How small stores determine price cuts
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Bill Radke: So the verdict on holiday sales so far is shoppers are buying more items than last year, but they're spending less money in the stores -- they are holding out for deep discounts. Now, the big retail chains have been able to come up with those price cuts. But what about the little guy? From our Entrepreneurship Desk at Oregon Public Broadcasting, Marketplace's Mitchell Hartman reports.
Mitchell Hartman: Here's the problem for small-store owners, says retail analyst Patty Edwards: Without sophisticated inventory tracking and market research, stocking for the holidays is pretty much a crap shoot. And in this economy, the margin for error is slim.
Patty Edwards: They don't have multiple millions of dollars to help run their dress shop, for example, and they're having to use their best intuition on how much inventory to carry, how to price it.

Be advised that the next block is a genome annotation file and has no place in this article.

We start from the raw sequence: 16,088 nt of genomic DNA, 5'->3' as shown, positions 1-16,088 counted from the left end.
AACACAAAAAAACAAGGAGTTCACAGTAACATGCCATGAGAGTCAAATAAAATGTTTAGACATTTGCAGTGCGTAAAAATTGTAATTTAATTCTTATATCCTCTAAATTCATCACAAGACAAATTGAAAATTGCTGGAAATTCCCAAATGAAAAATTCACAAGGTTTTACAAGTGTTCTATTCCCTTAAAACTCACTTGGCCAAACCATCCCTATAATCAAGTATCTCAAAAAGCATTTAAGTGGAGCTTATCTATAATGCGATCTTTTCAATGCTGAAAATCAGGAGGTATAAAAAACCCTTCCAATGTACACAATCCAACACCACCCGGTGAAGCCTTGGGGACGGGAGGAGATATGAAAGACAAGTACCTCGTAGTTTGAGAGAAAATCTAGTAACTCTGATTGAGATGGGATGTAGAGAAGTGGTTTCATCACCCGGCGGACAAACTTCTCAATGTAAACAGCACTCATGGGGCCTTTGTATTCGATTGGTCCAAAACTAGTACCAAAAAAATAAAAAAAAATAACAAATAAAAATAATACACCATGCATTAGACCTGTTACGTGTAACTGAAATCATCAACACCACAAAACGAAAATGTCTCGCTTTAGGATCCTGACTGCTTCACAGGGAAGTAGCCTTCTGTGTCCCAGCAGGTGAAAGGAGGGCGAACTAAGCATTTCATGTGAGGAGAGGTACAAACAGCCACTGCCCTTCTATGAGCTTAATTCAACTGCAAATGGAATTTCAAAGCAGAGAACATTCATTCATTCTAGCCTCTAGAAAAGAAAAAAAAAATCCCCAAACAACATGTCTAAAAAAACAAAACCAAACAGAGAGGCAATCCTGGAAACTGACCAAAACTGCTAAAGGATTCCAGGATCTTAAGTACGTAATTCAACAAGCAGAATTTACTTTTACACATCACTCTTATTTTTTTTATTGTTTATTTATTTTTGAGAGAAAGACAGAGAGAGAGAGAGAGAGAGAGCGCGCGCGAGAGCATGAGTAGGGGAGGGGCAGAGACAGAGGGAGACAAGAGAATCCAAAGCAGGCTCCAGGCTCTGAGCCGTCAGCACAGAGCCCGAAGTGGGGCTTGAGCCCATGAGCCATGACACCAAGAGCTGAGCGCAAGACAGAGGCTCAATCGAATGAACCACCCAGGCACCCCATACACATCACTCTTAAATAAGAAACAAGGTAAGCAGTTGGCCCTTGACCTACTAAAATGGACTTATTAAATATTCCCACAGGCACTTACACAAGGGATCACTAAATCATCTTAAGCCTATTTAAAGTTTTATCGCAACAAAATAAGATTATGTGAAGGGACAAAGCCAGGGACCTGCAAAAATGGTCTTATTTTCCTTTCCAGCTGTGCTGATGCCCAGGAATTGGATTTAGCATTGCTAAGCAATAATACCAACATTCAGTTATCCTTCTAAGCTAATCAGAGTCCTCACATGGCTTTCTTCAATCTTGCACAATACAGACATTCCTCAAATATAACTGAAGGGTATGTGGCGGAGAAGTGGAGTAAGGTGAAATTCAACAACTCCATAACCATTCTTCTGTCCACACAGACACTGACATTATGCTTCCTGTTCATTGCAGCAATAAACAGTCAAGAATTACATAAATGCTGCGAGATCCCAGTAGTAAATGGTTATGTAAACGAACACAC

Gina Morris has a dress shop . . .
Gina Morris: Hi there. Oh please! Come on in.
Radish Underground has been open one year in downtown Portland.
Morris: It's a little bit of a slow start, but we're definitely feeling a vast difference from last year, when it was people literally scared to spend their money.
This year, Morris has ordered cautiously, but she doesn't plan to cut prices to compete with bigger retailers.
Next door is Martinotti's. The shelves are piled high with Italian chocolate and vintage wine.
Frank Martinotti So we tend to see customers with the income to buy some very nice things. I didn't really hold back much this year on my ordering. My mother said, "Frank, be careful," and I was.
Frank Martinotti says so far, his sales point to a much better holiday season than last year.
I'm Mitchell Hartman for Marketplace.